Incorrect time zone on vCloud Director 5.5 sysprepped VMs

In our vCloud Director 5.5 instances I’ve noticed that all of our Windows VMs that are sysprepped by vCloud Director have their time zones set to GMT Standard Time.

VMs in vCloud Director will be sysprepped if “Changed SID” is enabled.  “Enable guest customization” must be selected as well for any guest customization to occur.

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After the guest are customized the time zone resets from the original time zone to the following:

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vCloud Director syspreps the VMs by injecting an unattend.xml file into the guest and passes this file to sysprep.   Here is the time zone section of this unattend.xml file in VM that was sysprepped by vCloud Director:

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Prior to vCloud Director 5.5, the unattend.xml file was on the vCloud Director cells, but I was unable to find it on vCloud Director 5.5 cells.  I was thinking that I could perhaps edit the unattend.xml file on cell and correct the problem.

I imagine this issue could be solved several different ways, but for now I decided to edit the customization script and have it set the time zone correctly.  We use vCenter Orchestrator to build the customization script, but here is a simple example that sets the time zone to “Mountain Standard Time”.

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if "%1%" == "precustomization" (
  goto end
) else if "%1%" == "postcustomization" (
  tzutil /s "Mountain Standard Time" 
)
:end

This is a temporary fix until VMware can resolve the issue.  I’ve submitted a service request to them and will update this post when I receive an answer.

 


Using Powershell to create Veeam Backup jobs of vCloud vApps

When creating Veeam vCloud backup jobs you have a lot of options.  You can specify the entire vCloud environment, an organization, an org vDC, etc.  Usually we create backup jobs that point to a vCloud organization.  This is nice because the next time the Veeam backup job runs, it will pick up any new vApps that have been created in vCloud since the last backup job  run.  Unfortunately, we have one organization that always has failures (all other backup jobs are fine), and it seems like each time the backup job is ran, it’s different vApps that fails.  If I create a backup job with a single vApp from this same org, it always succeeds.  As a test I wanted to create a single backup job for each vApp in the org, but obviously doing this by hand would be a pain so I decided to look at Veeam’s Powershell providers.  Basically the idea is to see if there is any difference between running one Veeam job with all vApps in the org or running many Veeam jobs at once with each job containing a single vApp.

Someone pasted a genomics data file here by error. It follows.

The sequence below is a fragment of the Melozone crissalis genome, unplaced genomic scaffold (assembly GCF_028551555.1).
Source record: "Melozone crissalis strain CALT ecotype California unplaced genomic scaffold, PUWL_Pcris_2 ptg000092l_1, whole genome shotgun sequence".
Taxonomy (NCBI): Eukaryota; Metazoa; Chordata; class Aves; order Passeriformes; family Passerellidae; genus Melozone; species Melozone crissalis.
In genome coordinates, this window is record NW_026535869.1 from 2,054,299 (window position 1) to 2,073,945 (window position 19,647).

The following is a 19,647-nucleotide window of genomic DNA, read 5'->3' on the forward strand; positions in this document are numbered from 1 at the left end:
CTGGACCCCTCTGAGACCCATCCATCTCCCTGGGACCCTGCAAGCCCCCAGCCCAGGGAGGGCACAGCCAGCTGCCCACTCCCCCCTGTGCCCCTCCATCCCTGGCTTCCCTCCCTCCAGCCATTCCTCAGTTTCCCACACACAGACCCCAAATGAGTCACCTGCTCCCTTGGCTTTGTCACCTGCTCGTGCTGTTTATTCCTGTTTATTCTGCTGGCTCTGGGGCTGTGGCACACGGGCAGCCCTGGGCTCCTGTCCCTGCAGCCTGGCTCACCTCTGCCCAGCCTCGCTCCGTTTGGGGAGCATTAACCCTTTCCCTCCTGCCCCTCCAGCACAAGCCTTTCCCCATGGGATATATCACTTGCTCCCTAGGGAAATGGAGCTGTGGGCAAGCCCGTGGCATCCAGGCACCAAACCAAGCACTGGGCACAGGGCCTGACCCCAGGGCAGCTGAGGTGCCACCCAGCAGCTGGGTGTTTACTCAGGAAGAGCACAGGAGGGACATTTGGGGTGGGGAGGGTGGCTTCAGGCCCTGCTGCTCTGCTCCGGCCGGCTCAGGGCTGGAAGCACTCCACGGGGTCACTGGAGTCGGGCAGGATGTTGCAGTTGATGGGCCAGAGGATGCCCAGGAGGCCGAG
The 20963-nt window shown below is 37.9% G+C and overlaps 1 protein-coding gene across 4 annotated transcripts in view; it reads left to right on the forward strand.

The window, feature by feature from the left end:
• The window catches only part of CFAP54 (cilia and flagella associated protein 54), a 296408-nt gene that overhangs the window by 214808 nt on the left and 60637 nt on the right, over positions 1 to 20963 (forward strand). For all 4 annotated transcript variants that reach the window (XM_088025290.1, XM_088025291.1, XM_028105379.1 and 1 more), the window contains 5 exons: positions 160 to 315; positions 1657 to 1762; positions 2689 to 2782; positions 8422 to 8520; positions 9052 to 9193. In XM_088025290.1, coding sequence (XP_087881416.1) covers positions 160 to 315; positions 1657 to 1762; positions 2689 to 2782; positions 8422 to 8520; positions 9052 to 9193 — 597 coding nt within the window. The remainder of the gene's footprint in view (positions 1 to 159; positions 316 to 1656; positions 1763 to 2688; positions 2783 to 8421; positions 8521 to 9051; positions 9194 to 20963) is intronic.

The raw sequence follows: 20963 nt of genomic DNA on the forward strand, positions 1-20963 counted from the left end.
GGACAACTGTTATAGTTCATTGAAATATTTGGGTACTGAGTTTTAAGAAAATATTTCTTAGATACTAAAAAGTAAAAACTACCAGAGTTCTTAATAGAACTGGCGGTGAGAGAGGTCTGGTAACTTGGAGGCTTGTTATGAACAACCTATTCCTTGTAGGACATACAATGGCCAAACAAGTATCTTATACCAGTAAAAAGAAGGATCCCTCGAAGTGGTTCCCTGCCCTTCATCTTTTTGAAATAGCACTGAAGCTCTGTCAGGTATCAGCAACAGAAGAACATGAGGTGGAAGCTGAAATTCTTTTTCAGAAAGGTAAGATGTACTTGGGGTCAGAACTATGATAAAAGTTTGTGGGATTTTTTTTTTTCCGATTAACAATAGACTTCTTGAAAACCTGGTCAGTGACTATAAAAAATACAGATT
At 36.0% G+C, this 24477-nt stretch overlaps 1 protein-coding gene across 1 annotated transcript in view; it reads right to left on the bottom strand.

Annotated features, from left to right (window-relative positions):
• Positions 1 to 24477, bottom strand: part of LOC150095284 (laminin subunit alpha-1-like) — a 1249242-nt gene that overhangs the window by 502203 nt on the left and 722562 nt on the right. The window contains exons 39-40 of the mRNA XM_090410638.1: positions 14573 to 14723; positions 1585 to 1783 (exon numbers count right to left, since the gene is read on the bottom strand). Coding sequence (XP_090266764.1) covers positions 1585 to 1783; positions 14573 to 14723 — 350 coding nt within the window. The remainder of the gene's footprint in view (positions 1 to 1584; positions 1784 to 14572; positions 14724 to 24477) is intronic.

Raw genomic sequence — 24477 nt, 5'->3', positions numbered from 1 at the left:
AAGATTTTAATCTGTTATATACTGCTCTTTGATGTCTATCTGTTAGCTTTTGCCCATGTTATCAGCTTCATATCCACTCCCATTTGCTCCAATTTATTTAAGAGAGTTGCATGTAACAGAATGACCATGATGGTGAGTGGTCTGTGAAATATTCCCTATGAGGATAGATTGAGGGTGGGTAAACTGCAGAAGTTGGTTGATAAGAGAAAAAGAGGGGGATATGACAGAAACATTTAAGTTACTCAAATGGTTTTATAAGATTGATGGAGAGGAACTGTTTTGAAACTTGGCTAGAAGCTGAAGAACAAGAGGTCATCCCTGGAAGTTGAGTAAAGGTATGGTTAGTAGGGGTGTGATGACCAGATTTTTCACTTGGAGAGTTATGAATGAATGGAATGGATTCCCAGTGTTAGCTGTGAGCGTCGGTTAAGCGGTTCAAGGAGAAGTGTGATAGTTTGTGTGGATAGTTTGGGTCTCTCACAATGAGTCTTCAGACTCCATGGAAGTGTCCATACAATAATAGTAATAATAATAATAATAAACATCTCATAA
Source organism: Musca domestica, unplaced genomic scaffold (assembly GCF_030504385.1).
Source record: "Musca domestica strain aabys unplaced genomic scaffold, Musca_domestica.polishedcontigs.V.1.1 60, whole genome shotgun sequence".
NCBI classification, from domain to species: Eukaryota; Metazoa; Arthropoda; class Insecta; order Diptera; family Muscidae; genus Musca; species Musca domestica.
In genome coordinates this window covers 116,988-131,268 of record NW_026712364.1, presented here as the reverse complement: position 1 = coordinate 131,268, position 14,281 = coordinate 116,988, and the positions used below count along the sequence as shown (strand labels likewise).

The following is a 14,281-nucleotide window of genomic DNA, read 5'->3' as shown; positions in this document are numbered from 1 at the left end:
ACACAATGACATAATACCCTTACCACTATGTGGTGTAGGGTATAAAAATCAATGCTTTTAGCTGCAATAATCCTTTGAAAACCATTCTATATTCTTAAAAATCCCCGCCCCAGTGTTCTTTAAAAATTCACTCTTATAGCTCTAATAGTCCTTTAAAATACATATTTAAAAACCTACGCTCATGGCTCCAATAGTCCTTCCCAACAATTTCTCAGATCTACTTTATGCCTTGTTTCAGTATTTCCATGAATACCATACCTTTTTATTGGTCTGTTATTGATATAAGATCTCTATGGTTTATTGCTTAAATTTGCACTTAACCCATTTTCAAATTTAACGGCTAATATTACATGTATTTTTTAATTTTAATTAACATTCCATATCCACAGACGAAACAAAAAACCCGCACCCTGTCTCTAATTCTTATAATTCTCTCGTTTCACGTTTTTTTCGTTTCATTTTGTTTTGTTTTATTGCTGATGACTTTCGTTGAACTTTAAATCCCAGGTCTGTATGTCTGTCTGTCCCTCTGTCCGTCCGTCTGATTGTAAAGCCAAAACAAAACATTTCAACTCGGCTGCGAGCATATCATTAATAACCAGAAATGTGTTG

This was a quick script that I tried to create as fast as possible.  I did no research and read no documentation (beyond Powershell’s built-in documentation) so it’s probably not optimal.  It’s as bare-bones as possible as there is no error handling, etc.

# Set environment variables
$vcloudServerName = "cloud.vmware.local"
$backupRepoName = "repo.vmware.local"
$proxyName = "VMware Backup Proxy"
$orgVdcName = "Test Org vDC*"

# Set Veeam “Backup Infrastructure” items
$vcdServer = get-vbrserver -name $vcloudServerName
$backupRepo = Get-VBRBackupRepository -name $backupRepoName
$proxy = get-vbrviproxy -name $proxyName

# Get all vCloud vApps. Doesn’t seem like you can provide more than one filter so need to filter out the org/org vDC vApps with another command.
$vcdVapps = Find-VBRvCloudEntity -Server $vcdServer -vApp

# Get all of the vApps in the org vDC
$vcdVapps = $vcdVapps | ? { $_.Type -eq 'vApp' -and $_.Path -match $orgVdcName }

# Create a Veeam job for each DCO vApp, and store each job into $vbrJobs
$vbrJobs = $vcdVapps | % { Add-VBRvCloudJob -name "Test Org vDC - $($_.name)" -description "Created automatically by Powershell - $([environment]::username)" -entity $_ -BackupRepository $backupRepo }

# Set the proxy for each job.  This is only if you don't want automatic proxy selection to take place. Veeam always selects a proxy halfway across the world so we need to manually select a local proxy.
$vbrJobs | % { set-vbrjobproxy -job $_ -proxy $proxy }

# Create a new job schedule
$jobScheduleOptions = New-VBRJobScheduleOptions

# Set the daily run time to run at 11 PM.
$jobScheduleOptions.OptionsDaily.time = "$(get-date -format d) 11:00 PM"

# Apply the schedule to all the jobs
$vbrJobs | % { Set-VBRJobScheduleOptions $_ -options $jobScheduleOptions }

# Enable the schedule
$vbrJobs | % { Enable-VBRJobSchedule -job $_ }

# Set the jobs to disabled (This was just done so I could verify that the jobs looked good before than ran)
$vbrJobs | % { Disable-VBRJob -job $_ }

# You can enable the jobs with
$vbrJobs | % { Enable-VBRJob -job $_ }